Eclectic design in cast iron

The Reynolds Family Tomb, Metarie Cemetery, New Orleans

The Reynolds Family Tomb, Metarie Cemetery, New Orleans

Cast iron became much less expensive in the second half of the 19th Century coupled with the ease of making more intricate patterns and designs.  Simple wrought iron adorning many of the homes, commercial buildings, and apartment buildings in New Orleans was ripped out and replaced with more intricate cast-iron railings and fencing.

The choice of cast iron for the building instead of marble or granite for the tomb of William H. Reynolds, however, was likely due to the fact that he owned the Reynolds foundry at New Orleans.  His family tomb is the only cast-iron tomb in the Metarie Cemetery.  Built in 1877, the tomb is an eclectic design featuring Byzantine-style twisted corner columns, an Italianate cornice, and a highly-decorative iron work adorning the top.

Also symbolism further decorates the tomb—inverted torches on the sides of the tomb and the draped urns on the four corners of the plot.  Inverted torches with the flames curling out from the bottom are molded into the side panels of the tomb.  The flame or fire is symbolic of the soul. Here the inverted torch represents a life that has been extinguished.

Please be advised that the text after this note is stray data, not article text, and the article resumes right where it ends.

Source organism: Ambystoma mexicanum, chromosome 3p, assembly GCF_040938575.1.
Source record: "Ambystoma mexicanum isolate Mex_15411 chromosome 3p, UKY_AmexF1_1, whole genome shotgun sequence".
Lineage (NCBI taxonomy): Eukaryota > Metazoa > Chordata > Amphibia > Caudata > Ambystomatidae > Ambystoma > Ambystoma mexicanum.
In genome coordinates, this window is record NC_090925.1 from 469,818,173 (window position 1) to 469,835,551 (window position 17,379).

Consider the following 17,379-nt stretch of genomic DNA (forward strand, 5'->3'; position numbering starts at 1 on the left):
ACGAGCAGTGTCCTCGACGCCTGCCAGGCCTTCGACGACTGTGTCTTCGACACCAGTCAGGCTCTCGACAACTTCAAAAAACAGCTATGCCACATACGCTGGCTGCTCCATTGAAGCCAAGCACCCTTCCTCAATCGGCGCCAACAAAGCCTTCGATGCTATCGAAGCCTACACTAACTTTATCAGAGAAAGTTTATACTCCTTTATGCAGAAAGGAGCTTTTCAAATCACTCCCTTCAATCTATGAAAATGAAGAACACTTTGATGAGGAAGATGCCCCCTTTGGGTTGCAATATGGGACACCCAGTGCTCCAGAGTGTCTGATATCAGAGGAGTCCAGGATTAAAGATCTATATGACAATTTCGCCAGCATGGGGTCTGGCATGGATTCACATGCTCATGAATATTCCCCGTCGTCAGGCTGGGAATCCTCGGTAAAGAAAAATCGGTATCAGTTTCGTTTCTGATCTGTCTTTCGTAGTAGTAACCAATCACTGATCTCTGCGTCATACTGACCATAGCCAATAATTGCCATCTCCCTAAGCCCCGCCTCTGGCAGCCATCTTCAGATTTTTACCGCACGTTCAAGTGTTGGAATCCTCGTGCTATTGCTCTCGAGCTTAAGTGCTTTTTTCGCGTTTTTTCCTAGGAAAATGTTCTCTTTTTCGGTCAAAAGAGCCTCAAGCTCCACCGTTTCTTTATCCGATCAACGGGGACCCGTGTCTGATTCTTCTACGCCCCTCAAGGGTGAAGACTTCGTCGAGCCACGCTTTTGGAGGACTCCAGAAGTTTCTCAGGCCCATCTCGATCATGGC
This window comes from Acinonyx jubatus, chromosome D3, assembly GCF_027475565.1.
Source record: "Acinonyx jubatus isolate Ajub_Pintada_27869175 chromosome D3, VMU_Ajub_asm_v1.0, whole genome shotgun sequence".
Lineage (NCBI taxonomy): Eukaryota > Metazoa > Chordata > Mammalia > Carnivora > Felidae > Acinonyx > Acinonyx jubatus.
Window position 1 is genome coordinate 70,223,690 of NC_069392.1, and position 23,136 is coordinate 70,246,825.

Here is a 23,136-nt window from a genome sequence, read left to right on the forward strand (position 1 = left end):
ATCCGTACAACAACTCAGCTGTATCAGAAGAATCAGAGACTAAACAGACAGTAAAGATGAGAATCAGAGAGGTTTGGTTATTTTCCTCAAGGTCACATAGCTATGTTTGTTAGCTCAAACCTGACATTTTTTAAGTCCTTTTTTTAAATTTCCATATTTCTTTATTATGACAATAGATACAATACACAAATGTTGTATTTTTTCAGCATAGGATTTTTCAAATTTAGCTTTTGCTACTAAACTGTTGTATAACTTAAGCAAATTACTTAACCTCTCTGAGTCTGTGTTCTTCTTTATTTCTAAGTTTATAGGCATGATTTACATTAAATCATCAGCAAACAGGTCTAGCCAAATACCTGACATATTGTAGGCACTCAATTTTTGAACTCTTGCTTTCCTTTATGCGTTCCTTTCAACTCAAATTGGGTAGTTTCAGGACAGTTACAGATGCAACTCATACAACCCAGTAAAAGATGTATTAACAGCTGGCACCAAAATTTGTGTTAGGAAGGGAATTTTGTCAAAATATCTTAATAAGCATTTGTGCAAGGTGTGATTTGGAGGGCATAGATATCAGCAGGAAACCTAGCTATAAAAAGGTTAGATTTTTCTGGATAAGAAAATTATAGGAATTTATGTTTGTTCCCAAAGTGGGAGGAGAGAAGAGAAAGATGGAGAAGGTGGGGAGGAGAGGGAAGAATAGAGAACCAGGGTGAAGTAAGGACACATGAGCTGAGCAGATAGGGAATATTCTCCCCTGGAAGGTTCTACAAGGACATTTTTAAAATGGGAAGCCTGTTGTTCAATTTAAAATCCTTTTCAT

The urn, an almost ubiquitous 19th Century symbol, was found in nearly every American cemetery. The urn is a container used to hold the ashes or the cremated remains of the dead.  The urns surrounding the Reynolds Family Tomb are draped. The drapery represents a shroud symbolizing death and sorrow.  It can also be a motif that represents a veil that separates the two realms—Earth and Heaven.


A native of Columbus, Ohio

Born August 1, 1831

Died August 17, 1877

His Children


Born October 17, 1874

Died October 17, 1874


Born February 12, 1877

Died September 8, 1878

Margaret TORPIE

Wife of Wm. H. Reynolds

Born June 9, 1842

Died June 30, 1885



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